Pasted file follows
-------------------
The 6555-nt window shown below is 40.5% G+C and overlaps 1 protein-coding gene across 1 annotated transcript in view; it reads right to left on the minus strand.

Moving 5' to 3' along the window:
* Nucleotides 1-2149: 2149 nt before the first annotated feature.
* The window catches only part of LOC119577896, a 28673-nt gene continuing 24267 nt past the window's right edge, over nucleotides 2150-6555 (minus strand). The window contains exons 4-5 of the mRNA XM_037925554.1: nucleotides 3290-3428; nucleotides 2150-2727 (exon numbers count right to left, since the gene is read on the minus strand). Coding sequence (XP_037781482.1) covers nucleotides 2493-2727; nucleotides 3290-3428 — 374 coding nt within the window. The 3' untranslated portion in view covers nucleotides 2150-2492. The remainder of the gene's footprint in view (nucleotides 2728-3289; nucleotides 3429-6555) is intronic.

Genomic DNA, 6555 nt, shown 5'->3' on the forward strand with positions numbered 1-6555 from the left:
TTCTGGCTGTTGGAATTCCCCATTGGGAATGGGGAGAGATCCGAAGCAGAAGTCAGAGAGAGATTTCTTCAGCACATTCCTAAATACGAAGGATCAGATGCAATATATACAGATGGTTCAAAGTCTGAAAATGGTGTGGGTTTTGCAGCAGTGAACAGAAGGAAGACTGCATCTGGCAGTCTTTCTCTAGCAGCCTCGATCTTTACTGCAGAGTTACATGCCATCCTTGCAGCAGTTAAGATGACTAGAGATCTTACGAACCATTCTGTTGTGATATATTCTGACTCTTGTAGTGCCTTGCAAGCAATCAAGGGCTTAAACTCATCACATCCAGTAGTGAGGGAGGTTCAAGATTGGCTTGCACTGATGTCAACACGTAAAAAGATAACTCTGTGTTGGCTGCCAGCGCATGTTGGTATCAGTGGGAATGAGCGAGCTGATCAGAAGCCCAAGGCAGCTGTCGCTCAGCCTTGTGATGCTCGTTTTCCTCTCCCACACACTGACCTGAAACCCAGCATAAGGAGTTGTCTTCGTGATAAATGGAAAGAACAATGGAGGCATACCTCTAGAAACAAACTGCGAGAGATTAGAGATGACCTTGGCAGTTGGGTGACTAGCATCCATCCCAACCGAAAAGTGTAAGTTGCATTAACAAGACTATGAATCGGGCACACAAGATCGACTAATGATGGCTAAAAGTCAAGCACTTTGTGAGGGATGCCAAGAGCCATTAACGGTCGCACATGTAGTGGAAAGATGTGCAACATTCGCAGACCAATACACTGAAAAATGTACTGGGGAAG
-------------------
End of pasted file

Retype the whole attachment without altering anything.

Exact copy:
The 6555-nt window shown below is 40.5% G+C and overlaps 1 protein-coding gene across 1 annotated transcript in view; it reads right to left on the minus strand.

Moving 5' to 3' along the window:
* Nucleotides 1-2149: 2149 nt before the first annotated feature.
* The window catches only part of LOC119577896, a 28673-nt gene continuing 24267 nt past the window's right edge, over nucleotides 2150-6555 (minus strand). The window contains exons 4-5 of the mRNA XM_037925554.1: nucleotides 3290-3428; nucleotides 2150-2727 (exon numbers count right to left, since the gene is read on the minus strand). Coding sequence (XP_037781482.1) covers nucleotides 2493-2727; nucleotides 3290-3428 — 374 coding nt within the window. The 3' untranslated portion in view covers nucleotides 2150-2492. The remainder of the gene's footprint in view (nucleotides 2728-3289; nucleotides 3429-6555) is intronic.

Genomic DNA, 6555 nt, shown 5'->3' on the forward strand with positions numbered 1-6555 from the left:
TTCTGGCTGTTGGAATTCCCCATTGGGAATGGGGAGAGATCCGAAGCAGAAGTCAGAGAGAGATTTCTTCAGCACATTCCTAAATACGAAGGATCAGATGCAATATATACAGATGGTTCAAAGTCTGAAAATGGTGTGGGTTTTGCAGCAGTGAACAGAAGGAAGACTGCATCTGGCAGTCTTTCTCTAGCAGCCTCGATCTTTACTGCAGAGTTACATGCCATCCTTGCAGCAGTTAAGATGACTAGAGATCTTACGAACCATTCTGTTGTGATATATTCTGACTCTTGTAGTGCCTTGCAAGCAATCAAGGGCTTAAACTCATCACATCCAGTAGTGAGGGAGGTTCAAGATTGGCTTGCACTGATGTCAACACGTAAAAAGATAACTCTGTGTTGGCTGCCAGCGCATGTTGGTATCAGTGGGAATGAGCGAGCTGATCAGAAGCCCAAGGCAGCTGTCGCTCAGCCTTGTGATGCTCGTTTTCCTCTCCCACACACTGACCTGAAACCCAGCATAAGGAGTTGTCTTCGTGATAAATGGAAAGAACAATGGAGGCATACCTCTAGAAACAAACTGCGAGAGATTAGAGATGACCTTGGCAGTTGGGTGACTAGCATCCATCCCAACCGAAAAGTGTAAGTTGCATTAACAAGACTATGAATCGGGCACACAAGATCGACTAATGATGGCTAAAAGTCAAGCACTTTGTGAGGGATGCCAAGAGCCATTAACGGTCGCACATGTAGTGGAAAGATGTGCAACATTCGCAGACCAATACACTGAAAAATGTACTGGGGAAG